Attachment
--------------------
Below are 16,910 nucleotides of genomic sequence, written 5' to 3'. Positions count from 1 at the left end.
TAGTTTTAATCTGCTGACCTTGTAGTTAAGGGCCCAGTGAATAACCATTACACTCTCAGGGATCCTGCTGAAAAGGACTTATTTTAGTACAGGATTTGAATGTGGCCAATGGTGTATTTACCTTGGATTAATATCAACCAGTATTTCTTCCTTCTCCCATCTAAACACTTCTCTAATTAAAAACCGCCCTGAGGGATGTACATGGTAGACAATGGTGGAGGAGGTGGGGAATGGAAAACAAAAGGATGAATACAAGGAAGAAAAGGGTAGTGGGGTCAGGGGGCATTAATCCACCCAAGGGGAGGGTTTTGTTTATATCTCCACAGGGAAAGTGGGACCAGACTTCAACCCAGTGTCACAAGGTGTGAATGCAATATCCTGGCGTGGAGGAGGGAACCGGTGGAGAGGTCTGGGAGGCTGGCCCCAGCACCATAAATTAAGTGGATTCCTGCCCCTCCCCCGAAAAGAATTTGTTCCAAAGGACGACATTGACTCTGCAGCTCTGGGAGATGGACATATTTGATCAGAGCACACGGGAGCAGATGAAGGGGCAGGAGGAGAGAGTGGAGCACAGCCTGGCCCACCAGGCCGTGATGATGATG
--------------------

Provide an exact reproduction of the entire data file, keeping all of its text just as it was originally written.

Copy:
Below are 16,910 nucleotides of genomic sequence, written 5' to 3'. Positions count from 1 at the left end.
TAGTTTTAATCTGCTGACCTTGTAGTTAAGGGCCCAGTGAATAACCATTACACTCTCAGGGATCCTGCTGAAAAGGACTTATTTTAGTACAGGATTTGAATGTGGCCAATGGTGTATTTACCTTGGATTAATATCAACCAGTATTTCTTCCTTCTCCCATCTAAACACTTCTCTAATTAAAAACCGCCCTGAGGGATGTACATGGTAGACAATGGTGGAGGAGGTGGGGAATGGAAAACAAAAGGATGAATACAAGGAAGAAAAGGGTAGTGGGGTCAGGGGGCATTAATCCACCCAAGGGGAGGGTTTTGTTTATATCTCCACAGGGAAAGTGGGACCAGACTTCAACCCAGTGTCACAAGGTGTGAATGCAATATCCTGGCGTGGAGGAGGGAACCGGTGGAGAGGTCTGGGAGGCTGGCCCCAGCACCATAAATTAAGTGGATTCCTGCCCCTCCCCCGAAAAGAATTTGTTCCAAAGGACGACATTGACTCTGCAGCTCTGGGAGATGGACATATTTGATCAGAGCACACGGGAGCAGATGAAGGGGCAGGAGGAGAGAGTGGAGCACAGCCTGGCCCACCAGGCCGTGATGATGATG